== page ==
21

I want to change the date/time format on the top panel to a format close to RFC 3339 / ISO 8601, like one of these:

%F %T → 2013-06-24 16:13:00

%F %a %T → 2013-06-24 Mon 16:13:00

%A %F %T → Monday 2013-06-24 16:13:00

I know Unity has a preference somewhere hidden away in dconf, this is how I did it in Unity, but I can't find such a preference for Gnome 3 shell. Preferably, I'd also like to set one of these as my system-wide date/time locale preference.

8
  • 1
    possible duplicate of How to configure the clock date format to ISO 8601? Jun 24, 2013 at 15:26
  • 3
    @Radu: Unity shell is not Gnome shell. No, it's not a duplicate of that question. Jun 24, 2013 at 15:35
  • Unfortunately, gnome-shell is a synonym of gnome, when in fact it is only a part of Gnome 3 that is replaced by Unity shell in main Ubuntu. Jun 24, 2013 at 15:39
  • @edwin: Either which way? I don't even have those 2 keys in my dconf. Maybe you should test it yourself, and if you succeed, post an answer back here. Until then, this question is not a duplicate of that one. As I mentioned in the question, I know it's possible in Unity, I've done it before, using those 2 keys, but this is Gnome shell. Can we move on now? Jun 24, 2013 at 16:12
  • 1
    I have been looking here, here, and here. Put so far (at least according to the last 'here') it looks like the API has been modified so the format is inside the C/C++ code. I mean I cannot find anything in the JavaScript API about the WallClock class (which you could use to change the file /usr/share/gnome-shell/js/ui/dateMenu.js).
    – edwin
    Jun 24, 2013 at 17:19

6 Answers 6

18

Open a terminal and set

gsettings set org.gnome.desktop.interface clock-show-date true

YMMW - this did work for me on Fedora 19.

4
  • 1
    … and Fedora22!
    – Dirk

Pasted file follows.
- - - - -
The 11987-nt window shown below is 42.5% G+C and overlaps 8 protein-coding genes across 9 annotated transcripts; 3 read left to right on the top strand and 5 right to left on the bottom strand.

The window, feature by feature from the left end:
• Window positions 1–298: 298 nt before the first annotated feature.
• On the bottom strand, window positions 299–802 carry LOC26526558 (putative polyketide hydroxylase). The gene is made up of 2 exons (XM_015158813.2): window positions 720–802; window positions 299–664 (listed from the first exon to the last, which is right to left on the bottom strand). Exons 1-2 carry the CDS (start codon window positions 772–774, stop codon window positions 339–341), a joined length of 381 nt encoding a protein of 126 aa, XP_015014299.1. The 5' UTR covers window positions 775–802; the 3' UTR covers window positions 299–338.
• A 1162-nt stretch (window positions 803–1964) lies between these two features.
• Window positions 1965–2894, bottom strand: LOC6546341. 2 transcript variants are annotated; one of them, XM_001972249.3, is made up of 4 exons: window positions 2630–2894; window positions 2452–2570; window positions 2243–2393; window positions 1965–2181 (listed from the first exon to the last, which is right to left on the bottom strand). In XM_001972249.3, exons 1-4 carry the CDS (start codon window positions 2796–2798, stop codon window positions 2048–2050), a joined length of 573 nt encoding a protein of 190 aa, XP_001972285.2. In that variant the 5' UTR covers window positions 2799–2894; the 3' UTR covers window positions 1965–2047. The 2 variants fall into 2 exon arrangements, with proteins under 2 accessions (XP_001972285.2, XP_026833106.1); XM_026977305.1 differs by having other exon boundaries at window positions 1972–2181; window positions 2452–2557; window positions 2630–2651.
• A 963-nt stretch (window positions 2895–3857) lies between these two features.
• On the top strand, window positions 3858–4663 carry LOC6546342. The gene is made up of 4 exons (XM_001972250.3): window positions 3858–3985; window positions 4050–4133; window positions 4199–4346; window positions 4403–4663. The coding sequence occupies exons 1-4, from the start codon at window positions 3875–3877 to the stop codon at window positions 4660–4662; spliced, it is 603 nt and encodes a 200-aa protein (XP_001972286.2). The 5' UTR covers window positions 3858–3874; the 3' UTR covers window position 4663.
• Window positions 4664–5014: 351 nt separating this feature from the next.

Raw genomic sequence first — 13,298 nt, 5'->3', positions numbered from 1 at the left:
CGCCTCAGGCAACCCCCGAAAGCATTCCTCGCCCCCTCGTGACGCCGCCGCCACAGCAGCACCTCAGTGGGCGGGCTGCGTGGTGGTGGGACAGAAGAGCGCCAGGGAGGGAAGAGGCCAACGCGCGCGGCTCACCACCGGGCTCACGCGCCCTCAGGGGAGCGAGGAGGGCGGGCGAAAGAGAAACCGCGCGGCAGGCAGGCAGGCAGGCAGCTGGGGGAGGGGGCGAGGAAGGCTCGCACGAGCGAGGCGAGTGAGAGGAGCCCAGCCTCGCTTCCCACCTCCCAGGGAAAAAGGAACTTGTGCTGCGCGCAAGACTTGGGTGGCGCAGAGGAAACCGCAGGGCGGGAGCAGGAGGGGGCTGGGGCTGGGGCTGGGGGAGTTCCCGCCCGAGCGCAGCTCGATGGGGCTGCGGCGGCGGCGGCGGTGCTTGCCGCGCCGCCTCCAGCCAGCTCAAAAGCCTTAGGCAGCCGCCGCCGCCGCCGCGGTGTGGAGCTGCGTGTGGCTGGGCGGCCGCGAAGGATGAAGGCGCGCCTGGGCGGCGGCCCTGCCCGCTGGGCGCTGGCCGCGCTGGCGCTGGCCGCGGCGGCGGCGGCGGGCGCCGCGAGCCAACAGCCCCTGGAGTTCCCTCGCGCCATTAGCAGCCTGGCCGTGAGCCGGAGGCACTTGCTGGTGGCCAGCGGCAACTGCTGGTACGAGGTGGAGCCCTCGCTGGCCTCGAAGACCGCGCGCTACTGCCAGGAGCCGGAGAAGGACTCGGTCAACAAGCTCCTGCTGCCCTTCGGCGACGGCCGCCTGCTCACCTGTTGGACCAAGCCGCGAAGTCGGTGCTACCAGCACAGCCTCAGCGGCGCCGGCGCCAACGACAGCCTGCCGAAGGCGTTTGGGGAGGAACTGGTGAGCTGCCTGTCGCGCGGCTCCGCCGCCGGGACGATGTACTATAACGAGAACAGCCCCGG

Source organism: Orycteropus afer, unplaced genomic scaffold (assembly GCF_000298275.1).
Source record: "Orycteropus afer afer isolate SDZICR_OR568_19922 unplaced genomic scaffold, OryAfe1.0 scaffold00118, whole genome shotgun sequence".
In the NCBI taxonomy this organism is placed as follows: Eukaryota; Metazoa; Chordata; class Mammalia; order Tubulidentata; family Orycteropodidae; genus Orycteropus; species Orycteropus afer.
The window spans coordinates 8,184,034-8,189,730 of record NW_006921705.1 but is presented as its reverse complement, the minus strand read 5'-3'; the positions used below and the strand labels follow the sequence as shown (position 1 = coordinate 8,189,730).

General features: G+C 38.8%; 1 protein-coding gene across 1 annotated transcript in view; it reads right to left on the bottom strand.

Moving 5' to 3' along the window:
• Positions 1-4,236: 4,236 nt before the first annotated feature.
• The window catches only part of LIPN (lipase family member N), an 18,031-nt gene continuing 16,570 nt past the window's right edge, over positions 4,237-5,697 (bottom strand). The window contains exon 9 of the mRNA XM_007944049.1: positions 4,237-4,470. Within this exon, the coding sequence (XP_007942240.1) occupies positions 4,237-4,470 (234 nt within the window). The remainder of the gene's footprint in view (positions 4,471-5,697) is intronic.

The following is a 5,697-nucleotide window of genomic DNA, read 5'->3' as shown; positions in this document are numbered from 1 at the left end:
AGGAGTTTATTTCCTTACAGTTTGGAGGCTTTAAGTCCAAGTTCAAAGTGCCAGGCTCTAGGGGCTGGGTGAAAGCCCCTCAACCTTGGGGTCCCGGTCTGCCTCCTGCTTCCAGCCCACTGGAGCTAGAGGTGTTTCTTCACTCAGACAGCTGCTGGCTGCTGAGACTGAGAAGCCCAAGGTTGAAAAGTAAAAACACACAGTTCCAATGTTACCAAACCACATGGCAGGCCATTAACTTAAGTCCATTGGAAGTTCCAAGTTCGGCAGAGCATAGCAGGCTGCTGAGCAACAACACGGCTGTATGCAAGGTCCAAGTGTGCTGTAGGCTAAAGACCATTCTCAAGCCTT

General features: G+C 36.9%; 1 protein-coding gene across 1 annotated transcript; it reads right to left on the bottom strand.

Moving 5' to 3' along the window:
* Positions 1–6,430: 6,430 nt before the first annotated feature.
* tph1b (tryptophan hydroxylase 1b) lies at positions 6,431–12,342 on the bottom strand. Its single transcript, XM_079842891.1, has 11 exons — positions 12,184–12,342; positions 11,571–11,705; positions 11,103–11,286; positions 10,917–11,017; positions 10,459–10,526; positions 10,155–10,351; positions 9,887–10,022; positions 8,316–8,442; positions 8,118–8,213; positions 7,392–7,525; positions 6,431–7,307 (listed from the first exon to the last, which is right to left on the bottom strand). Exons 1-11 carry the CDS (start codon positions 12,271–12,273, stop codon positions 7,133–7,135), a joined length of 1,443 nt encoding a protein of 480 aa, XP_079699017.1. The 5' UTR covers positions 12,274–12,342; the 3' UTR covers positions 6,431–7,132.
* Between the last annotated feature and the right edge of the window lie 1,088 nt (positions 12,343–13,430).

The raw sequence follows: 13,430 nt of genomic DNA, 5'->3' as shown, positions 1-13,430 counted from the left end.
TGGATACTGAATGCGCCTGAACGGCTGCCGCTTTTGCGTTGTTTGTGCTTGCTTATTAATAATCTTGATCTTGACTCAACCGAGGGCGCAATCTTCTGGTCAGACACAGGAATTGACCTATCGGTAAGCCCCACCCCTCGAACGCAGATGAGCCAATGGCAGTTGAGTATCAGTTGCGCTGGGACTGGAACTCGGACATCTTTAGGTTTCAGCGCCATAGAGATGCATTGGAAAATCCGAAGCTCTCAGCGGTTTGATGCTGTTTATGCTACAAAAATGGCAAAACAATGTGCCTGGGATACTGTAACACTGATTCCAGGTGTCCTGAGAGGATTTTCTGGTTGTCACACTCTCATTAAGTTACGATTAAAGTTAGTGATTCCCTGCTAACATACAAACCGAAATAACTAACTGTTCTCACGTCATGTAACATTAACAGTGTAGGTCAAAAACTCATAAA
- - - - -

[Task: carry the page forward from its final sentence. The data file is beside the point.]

Feb 7, 2016 at 17:07
  • 8
    The question is asking how to change the format of the date displayed (by the clock and in other places), not how to display the date next to the clock. Dec 2, 2017 at 1:12
  • Cool, but unfortunately not graphical! Jun 21, 2018 at 15:24
  • Works on Ubuntu 18.04 too
    – xarlymg89
    Dec 7, 2018 at 9:21
10

I was ultimately able to achieve my exactly desired format using a GNOME extension made by Daniel Khodabakhsh. Thank you Daniel!

I found that here: https://github.com/Daniel-Khodabakhsh/datetime-format

Screenshot: enter image description here

Format: %A | %m-%d-%G | %I:%M %p

2
  • Where do you write that format? I see a lot of files and directories in the directory installed by that program, but I can't make much sense of it.
    – Andyc
    Jul 18, 2021 at 11:11
  • You write it right were it is shown in the screenshot, using Tweaks (Notice all 3 windows and their stack-order, in the screenshot). @Andyc Jul 19, 2021 at 16:03
8

In addition to what Martin says, the following worked for me on Ubuntu 14.04, where dconf-editor didn't:

gsettings set org.gnome.desktop.interface clock-show-date true
gsettings set org.gnome.desktop.interface clock-show-seconds true